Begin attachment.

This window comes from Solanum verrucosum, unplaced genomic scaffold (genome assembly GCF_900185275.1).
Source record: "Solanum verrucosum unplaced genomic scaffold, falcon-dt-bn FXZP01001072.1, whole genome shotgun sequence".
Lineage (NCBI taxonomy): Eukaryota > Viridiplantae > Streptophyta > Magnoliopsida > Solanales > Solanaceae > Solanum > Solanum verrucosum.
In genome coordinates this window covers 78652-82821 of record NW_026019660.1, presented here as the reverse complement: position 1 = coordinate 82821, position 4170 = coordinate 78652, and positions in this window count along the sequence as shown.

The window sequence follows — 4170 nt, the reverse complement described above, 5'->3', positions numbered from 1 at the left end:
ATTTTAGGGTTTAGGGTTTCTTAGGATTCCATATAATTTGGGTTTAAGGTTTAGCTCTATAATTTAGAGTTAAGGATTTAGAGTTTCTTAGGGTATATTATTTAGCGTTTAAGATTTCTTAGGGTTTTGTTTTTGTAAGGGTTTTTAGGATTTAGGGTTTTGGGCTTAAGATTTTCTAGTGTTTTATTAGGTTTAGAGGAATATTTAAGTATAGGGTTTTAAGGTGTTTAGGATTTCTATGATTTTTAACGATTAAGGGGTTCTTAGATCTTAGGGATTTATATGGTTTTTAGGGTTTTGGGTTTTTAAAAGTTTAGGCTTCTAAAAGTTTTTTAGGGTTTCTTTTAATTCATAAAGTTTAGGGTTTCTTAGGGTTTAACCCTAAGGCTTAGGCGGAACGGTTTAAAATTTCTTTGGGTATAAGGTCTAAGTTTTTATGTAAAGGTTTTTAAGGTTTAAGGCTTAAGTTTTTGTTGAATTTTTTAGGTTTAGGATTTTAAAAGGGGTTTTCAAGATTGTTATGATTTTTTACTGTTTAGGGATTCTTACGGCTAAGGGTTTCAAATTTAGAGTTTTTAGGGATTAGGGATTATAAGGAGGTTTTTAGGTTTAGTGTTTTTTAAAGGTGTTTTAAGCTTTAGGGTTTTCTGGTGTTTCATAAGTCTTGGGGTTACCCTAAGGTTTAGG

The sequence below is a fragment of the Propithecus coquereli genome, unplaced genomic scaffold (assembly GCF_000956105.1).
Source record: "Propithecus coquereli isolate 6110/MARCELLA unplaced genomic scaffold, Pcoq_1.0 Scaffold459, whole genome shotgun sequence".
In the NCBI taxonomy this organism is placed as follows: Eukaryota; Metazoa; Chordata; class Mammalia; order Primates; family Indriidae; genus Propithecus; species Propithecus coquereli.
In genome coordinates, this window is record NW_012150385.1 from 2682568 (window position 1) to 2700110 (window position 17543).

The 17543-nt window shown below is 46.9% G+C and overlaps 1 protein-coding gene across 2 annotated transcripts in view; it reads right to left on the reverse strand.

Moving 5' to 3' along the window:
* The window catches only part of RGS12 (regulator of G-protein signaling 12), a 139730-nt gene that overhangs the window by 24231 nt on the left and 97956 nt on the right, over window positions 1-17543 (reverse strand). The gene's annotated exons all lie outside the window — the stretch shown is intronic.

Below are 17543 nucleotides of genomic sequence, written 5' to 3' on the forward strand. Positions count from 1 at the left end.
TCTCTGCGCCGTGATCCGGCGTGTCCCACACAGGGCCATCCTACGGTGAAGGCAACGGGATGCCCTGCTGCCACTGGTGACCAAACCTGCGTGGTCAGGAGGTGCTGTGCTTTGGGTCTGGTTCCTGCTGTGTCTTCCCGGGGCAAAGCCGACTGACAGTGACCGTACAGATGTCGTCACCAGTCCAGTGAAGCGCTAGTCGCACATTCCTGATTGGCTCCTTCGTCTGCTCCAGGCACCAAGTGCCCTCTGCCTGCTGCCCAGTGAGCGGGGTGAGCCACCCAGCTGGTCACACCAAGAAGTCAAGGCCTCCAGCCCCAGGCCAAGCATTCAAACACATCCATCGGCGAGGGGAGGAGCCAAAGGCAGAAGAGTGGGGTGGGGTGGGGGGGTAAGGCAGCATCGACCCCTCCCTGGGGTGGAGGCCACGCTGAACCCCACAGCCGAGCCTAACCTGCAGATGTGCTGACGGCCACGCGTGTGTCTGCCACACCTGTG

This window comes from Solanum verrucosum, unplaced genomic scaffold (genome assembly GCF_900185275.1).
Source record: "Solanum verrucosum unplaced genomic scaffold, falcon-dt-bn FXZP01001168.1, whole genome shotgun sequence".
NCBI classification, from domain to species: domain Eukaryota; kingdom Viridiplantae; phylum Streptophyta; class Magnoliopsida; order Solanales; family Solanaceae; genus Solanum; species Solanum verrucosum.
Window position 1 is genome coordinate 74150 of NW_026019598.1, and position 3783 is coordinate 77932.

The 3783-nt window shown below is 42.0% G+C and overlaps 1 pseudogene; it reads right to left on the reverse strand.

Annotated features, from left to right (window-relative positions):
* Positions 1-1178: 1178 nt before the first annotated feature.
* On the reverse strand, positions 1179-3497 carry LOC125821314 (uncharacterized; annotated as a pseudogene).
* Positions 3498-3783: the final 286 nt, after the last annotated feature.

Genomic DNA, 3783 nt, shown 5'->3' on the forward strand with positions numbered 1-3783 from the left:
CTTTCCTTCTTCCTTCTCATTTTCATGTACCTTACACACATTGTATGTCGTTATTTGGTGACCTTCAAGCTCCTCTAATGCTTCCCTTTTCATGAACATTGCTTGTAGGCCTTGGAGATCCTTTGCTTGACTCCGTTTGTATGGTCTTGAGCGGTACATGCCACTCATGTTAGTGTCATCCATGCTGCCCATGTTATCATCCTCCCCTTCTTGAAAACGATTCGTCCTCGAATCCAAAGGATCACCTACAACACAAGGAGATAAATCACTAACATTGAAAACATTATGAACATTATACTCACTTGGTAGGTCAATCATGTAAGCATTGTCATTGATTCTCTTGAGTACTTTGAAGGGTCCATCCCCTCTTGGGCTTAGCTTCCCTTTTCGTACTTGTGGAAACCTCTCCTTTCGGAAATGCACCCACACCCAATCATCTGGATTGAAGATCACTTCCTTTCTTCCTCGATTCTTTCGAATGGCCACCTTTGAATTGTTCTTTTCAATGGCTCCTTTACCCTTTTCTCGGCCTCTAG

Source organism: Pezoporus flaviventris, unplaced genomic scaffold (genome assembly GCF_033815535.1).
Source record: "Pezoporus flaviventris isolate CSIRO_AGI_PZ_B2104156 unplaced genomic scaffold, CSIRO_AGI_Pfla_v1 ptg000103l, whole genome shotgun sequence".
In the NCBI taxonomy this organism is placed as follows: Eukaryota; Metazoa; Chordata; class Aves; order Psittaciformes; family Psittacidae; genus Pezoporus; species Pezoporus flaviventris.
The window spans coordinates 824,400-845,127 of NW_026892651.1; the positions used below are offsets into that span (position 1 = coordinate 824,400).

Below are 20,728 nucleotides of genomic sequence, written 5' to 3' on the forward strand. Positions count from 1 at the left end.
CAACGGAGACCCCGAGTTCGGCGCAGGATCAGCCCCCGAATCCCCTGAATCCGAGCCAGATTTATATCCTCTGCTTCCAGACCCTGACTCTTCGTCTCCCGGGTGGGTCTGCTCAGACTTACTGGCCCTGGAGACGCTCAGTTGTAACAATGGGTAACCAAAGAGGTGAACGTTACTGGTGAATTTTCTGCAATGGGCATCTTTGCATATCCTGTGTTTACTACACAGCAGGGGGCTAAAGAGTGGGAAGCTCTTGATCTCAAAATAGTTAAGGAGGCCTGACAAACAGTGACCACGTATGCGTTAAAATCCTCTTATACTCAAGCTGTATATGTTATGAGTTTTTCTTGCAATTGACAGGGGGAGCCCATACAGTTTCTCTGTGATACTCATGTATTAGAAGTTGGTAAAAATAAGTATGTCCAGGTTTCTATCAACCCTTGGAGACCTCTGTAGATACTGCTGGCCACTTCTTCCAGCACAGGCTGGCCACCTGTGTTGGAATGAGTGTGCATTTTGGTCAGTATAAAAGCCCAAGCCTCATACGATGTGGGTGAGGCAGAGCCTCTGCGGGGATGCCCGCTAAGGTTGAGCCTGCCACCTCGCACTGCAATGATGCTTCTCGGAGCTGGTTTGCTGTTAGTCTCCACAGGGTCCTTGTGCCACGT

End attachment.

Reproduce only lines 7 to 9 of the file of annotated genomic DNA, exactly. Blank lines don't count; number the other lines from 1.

The sequence below is a fragment of the Propithecus coquereli genome, unplaced genomic scaffold (assembly GCF_000956105.1).
Source record: "Propithecus coquereli isolate 6110/MARCELLA unplaced genomic scaffold, Pcoq_1.0 Scaffold459, whole genome shotgun sequence".
In the NCBI taxonomy this organism is placed as follows: Eukaryota; Metazoa; Chordata; class Mammalia; order Primates; family Indriidae; genus Propithecus; species Propithecus coquereli.